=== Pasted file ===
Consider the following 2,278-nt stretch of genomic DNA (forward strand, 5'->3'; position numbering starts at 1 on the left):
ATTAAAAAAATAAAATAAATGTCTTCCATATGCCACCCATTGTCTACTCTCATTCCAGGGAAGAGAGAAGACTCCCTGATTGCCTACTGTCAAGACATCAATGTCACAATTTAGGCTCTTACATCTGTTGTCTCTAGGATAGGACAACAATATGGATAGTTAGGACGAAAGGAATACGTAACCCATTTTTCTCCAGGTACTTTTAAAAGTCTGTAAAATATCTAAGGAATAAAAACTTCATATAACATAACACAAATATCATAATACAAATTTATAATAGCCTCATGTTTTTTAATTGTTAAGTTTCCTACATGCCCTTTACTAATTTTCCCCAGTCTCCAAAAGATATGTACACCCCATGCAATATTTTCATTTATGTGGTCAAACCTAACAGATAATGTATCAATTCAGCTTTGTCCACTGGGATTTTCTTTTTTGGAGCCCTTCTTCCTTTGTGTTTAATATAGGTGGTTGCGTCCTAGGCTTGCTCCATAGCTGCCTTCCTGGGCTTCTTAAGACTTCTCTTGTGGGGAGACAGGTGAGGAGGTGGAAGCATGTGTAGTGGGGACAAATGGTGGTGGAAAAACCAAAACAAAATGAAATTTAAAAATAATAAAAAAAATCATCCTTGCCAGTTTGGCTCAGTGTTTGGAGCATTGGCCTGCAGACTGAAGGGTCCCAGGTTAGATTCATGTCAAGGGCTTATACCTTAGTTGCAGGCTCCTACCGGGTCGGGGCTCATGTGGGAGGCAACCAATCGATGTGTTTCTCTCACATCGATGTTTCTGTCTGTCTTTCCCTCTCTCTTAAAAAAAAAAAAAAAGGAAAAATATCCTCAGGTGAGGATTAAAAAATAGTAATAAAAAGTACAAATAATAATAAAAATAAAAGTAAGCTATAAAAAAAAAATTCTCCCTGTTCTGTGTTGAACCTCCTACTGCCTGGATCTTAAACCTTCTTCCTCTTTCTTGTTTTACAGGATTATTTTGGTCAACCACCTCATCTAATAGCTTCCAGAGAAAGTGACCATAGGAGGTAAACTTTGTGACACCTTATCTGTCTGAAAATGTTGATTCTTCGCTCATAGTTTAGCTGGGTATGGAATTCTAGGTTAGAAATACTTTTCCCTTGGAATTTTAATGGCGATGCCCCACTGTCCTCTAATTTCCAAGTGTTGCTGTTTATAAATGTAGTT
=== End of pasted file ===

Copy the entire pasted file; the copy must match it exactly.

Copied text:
Consider the following 2,278-nt stretch of genomic DNA (forward strand, 5'->3'; position numbering starts at 1 on the left):
ATTAAAAAAATAAAATAAATGTCTTCCATATGCCACCCATTGTCTACTCTCATTCCAGGGAAGAGAGAAGACTCCCTGATTGCCTACTGTCAAGACATCAATGTCACAATTTAGGCTCTTACATCTGTTGTCTCTAGGATAGGACAACAATATGGATAGTTAGGACGAAAGGAATACGTAACCCATTTTTCTCCAGGTACTTTTAAAAGTCTGTAAAATATCTAAGGAATAAAAACTTCATATAACATAACACAAATATCATAATACAAATTTATAATAGCCTCATGTTTTTTAATTGTTAAGTTTCCTACATGCCCTTTACTAATTTTCCCCAGTCTCCAAAAGATATGTACACCCCATGCAATATTTTCATTTATGTGGTCAAACCTAACAGATAATGTATCAATTCAGCTTTGTCCACTGGGATTTTCTTTTTTGGAGCCCTTCTTCCTTTGTGTTTAATATAGGTGGTTGCGTCCTAGGCTTGCTCCATAGCTGCCTTCCTGGGCTTCTTAAGACTTCTCTTGTGGGGAGACAGGTGAGGAGGTGGAAGCATGTGTAGTGGGGACAAATGGTGGTGGAAAAACCAAAACAAAATGAAATTTAAAAATAATAAAAAAAATCATCCTTGCCAGTTTGGCTCAGTGTTTGGAGCATTGGCCTGCAGACTGAAGGGTCCCAGGTTAGATTCATGTCAAGGGCTTATACCTTAGTTGCAGGCTCCTACCGGGTCGGGGCTCATGTGGGAGGCAACCAATCGATGTGTTTCTCTCACATCGATGTTTCTGTCTGTCTTTCCCTCTCTCTTAAAAAAAAAAAAAAAGGAAAAATATCCTCAGGTGAGGATTAAAAAATAGTAATAAAAAGTACAAATAATAATAAAAATAAAAGTAAGCTATAAAAAAAAAATTCTCCCTGTTCTGTGTTGAACCTCCTACTGCCTGGATCTTAAACCTTCTTCCTCTTTCTTGTTTTACAGGATTATTTTGGTCAACCACCTCATCTAATAGCTTCCAGAGAAAGTGACCATAGGAGGTAAACTTTGTGACACCTTATCTGTCTGAAAATGTTGATTCTTCGCTCATAGTTTAGCTGGGTATGGAATTCTAGGTTAGAAATACTTTTCCCTTGGAATTTTAATGGCGATGCCCCACTGTCCTCTAATTTCCAAGTGTTGCTGTTTATAAATGTAGTT